Trade union UASA says government needs to take urgent action to correct the appalling state of governance of public funds. This is after the auditor general office released a statement showing further deterioration.
Here follows the unedited UASA statement:
Pres. Jacob Zuma’s promises in last year’s State of the Nation speech that ministers’ performance will be monitored, appear to have been mere lip-service.
Shocking figures announced by Auditor-General Terence Nombembe show the number of clean audits for state entities declined from 152 to 132 over the past three years. Despite improvements in certain areas, this raises concerns that ministers are not in control of their respective departments and/or are not willing to accept accountability for it.
UASA calls for greater transparency in respect of exposing the number and identities of public servants who continue to do business with government.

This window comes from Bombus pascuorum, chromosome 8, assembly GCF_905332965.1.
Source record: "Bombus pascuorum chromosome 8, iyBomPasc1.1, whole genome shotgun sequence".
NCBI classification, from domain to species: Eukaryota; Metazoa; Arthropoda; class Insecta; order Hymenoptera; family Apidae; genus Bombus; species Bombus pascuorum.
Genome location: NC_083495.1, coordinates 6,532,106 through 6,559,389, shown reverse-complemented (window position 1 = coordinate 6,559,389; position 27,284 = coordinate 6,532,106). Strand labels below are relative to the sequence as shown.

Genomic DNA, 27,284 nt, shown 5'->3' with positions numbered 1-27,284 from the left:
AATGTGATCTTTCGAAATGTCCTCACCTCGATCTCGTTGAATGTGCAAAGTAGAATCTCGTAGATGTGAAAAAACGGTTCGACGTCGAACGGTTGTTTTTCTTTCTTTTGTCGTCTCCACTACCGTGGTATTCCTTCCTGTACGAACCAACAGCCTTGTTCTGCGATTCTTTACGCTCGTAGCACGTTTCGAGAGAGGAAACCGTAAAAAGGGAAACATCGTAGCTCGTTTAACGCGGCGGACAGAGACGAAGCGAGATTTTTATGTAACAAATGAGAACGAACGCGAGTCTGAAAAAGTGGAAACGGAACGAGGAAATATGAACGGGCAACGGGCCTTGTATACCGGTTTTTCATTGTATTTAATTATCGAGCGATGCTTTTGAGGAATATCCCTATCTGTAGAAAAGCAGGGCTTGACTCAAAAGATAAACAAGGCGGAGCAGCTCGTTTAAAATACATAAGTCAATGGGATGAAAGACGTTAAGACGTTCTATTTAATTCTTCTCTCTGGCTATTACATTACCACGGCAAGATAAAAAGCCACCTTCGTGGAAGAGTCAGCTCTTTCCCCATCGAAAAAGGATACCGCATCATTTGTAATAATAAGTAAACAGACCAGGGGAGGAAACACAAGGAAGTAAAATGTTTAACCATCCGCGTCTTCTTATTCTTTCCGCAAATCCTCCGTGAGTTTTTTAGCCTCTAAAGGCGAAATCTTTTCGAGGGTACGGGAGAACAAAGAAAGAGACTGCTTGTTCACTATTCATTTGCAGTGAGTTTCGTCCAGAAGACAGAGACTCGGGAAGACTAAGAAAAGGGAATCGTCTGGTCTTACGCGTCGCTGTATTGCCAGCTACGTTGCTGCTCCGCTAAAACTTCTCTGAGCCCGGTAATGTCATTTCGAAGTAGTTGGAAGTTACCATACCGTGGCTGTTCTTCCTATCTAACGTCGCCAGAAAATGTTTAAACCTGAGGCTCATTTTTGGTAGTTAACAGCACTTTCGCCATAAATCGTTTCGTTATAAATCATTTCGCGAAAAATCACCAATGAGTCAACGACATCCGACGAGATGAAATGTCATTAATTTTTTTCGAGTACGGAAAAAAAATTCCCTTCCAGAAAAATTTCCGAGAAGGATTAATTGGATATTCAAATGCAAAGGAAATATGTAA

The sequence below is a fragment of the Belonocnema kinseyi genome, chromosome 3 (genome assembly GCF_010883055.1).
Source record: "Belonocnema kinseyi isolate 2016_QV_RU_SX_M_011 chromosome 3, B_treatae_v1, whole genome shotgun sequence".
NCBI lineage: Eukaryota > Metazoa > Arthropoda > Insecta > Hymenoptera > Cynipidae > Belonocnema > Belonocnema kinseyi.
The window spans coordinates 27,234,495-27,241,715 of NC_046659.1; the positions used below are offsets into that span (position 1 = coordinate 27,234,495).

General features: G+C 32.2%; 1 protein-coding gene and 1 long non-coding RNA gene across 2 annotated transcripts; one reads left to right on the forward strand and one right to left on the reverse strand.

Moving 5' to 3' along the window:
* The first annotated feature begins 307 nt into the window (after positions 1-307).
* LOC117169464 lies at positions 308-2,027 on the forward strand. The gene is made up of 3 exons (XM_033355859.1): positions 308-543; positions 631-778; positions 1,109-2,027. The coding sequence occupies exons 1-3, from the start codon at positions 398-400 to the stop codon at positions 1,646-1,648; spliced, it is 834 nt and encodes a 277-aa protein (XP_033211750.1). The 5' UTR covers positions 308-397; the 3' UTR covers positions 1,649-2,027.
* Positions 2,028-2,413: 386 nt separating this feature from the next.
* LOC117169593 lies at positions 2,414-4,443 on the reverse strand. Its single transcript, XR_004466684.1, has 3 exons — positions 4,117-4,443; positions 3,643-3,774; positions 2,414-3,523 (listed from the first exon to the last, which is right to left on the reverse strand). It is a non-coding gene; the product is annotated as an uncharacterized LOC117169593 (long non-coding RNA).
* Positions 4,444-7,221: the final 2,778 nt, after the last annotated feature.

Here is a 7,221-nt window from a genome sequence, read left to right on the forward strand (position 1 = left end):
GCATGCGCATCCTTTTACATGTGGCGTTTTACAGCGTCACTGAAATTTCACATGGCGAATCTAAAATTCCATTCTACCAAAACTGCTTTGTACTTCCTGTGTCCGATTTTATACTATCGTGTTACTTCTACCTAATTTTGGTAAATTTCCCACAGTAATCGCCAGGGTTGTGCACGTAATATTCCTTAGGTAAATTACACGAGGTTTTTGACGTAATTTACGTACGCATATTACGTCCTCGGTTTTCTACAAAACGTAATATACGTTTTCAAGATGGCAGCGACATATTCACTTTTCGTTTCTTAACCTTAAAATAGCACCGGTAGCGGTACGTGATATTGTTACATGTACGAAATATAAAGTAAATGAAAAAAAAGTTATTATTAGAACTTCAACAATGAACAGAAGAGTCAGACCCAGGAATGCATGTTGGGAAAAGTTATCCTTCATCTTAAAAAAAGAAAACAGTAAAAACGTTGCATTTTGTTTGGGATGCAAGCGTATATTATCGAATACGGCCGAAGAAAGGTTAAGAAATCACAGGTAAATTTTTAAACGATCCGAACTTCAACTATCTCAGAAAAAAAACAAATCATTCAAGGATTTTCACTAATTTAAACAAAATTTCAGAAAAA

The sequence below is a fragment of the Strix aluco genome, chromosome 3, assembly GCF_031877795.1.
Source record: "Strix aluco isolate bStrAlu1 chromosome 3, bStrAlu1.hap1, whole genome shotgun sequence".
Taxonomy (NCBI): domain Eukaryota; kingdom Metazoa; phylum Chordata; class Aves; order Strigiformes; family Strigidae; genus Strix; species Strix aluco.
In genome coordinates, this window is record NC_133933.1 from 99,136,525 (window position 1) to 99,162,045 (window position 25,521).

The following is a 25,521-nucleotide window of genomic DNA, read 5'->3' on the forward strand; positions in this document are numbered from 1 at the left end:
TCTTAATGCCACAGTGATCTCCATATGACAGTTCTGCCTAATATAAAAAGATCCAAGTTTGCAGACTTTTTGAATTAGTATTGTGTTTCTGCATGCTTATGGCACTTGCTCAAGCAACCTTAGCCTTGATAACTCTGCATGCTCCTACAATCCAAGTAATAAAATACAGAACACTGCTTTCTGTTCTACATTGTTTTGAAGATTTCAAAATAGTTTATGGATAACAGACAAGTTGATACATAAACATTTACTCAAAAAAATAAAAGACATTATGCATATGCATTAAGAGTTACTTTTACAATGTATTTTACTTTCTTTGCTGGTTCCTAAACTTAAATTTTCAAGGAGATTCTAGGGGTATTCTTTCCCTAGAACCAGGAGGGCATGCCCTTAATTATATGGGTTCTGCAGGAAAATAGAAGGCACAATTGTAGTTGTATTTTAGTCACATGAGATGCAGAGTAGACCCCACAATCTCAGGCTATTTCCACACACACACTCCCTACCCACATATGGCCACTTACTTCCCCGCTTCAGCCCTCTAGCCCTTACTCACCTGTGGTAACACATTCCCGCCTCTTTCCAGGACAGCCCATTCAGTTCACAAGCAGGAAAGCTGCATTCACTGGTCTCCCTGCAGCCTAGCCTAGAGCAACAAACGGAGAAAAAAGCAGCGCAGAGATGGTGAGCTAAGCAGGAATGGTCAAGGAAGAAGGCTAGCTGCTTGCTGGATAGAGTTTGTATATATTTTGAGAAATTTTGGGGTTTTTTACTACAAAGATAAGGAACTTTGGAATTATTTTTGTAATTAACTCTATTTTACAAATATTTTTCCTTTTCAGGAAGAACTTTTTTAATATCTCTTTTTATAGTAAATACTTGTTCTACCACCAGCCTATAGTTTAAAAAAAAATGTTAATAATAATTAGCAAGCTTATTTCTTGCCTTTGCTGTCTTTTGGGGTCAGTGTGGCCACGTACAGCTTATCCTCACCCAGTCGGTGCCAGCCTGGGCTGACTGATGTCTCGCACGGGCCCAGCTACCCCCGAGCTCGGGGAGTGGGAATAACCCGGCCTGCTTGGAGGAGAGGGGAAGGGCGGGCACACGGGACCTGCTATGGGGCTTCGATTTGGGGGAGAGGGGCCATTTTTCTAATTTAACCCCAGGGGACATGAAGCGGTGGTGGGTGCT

As reported, contracts awarded to companies in which state employees had an interest amounted to R438,1 million in the year under review. Despite the “promises” by pres. Zuma about actions against state employees doing business with government, close relatives of state employees pocketed R141,4-million in lucrative government contracts in the 2011/2012 financial year, an increase from the R136-million identified in the previous year.
In his reports, Nombembe urges government to improve its systems so as to give taxpayers value for their money, but this seems to fall on deaf ears.
It is clear that, as a matter of urgency, we need to pursue a different course of action that will yield better results. Had this situation occurred in the private sector, the relevant employees, CFOs and/or CEOs would have been fired a long time ago. There is absolutely no reason why state officials and government ministers should be treated any different from their counterparts in the private sector.
It is time government takes charge of the situation once and for all, otherwise the ruling party could be in for a nasty surprise in the forthcoming general elections in 2014.